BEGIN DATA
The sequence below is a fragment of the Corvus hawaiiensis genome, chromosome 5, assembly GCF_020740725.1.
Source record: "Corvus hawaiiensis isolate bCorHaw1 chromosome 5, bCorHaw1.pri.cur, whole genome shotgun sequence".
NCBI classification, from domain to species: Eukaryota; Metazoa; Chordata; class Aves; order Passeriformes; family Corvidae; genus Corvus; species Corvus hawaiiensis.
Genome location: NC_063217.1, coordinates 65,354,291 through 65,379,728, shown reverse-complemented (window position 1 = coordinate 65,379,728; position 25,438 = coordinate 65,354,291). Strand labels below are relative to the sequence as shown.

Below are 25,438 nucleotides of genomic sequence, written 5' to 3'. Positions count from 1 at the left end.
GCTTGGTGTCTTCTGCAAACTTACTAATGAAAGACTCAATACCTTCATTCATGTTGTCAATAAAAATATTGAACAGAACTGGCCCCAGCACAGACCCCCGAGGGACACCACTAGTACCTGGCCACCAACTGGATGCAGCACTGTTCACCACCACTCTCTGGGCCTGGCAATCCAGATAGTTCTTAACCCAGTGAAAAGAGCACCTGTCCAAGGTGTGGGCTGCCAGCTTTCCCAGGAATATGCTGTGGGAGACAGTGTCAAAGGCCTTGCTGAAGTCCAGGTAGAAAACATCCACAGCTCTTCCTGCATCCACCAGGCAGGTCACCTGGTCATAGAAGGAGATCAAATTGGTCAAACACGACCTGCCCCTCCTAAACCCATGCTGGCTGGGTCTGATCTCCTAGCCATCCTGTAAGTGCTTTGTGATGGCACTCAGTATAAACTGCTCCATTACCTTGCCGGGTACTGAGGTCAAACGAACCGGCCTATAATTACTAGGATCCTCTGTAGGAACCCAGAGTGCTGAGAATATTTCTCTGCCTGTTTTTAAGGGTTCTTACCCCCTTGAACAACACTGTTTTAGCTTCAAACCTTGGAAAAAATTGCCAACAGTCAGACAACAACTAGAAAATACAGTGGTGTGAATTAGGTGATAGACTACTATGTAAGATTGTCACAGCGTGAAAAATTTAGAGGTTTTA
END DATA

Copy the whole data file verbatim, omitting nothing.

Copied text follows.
The sequence below is a fragment of the Corvus hawaiiensis genome, chromosome 5, assembly GCF_020740725.1.
Source record: "Corvus hawaiiensis isolate bCorHaw1 chromosome 5, bCorHaw1.pri.cur, whole genome shotgun sequence".
NCBI classification, from domain to species: Eukaryota; Metazoa; Chordata; class Aves; order Passeriformes; family Corvidae; genus Corvus; species Corvus hawaiiensis.
Genome location: NC_063217.1, coordinates 65,354,291 through 65,379,728, shown reverse-complemented (window position 1 = coordinate 65,379,728; position 25,438 = coordinate 65,354,291). Strand labels below are relative to the sequence as shown.

Below are 25,438 nucleotides of genomic sequence, written 5' to 3'. Positions count from 1 at the left end.
GCTTGGTGTCTTCTGCAAACTTACTAATGAAAGACTCAATACCTTCATTCATGTTGTCAATAAAAATATTGAACAGAACTGGCCCCAGCACAGACCCCCGAGGGACACCACTAGTACCTGGCCACCAACTGGATGCAGCACTGTTCACCACCACTCTCTGGGCCTGGCAATCCAGATAGTTCTTAACCCAGTGAAAAGAGCACCTGTCCAAGGTGTGGGCTGCCAGCTTTCCCAGGAATATGCTGTGGGAGACAGTGTCAAAGGCCTTGCTGAAGTCCAGGTAGAAAACATCCACAGCTCTTCCTGCATCCACCAGGCAGGTCACCTGGTCATAGAAGGAGATCAAATTGGTCAAACACGACCTGCCCCTCCTAAACCCATGCTGGCTGGGTCTGATCTCCTAGCCATCCTGTAAGTGCTTTGTGATGGCACTCAGTATAAACTGCTCCATTACCTTGCCGGGTACTGAGGTCAAACGAACCGGCCTATAATTACTAGGATCCTCTGTAGGAACCCAGAGTGCTGAGAATATTTCTCTGCCTGTTTTTAAGGGTTCTTACCCCCTTGAACAACACTGTTTTAGCTTCAAACCTTGGAAAAAATTGCCAACAGTCAGACAACAACTAGAAAATACAGTGGTGTGAATTAGGTGATAGACTACTATGTAAGATTGTCACAGCGTGAAAAATTTAGAGGTTTTA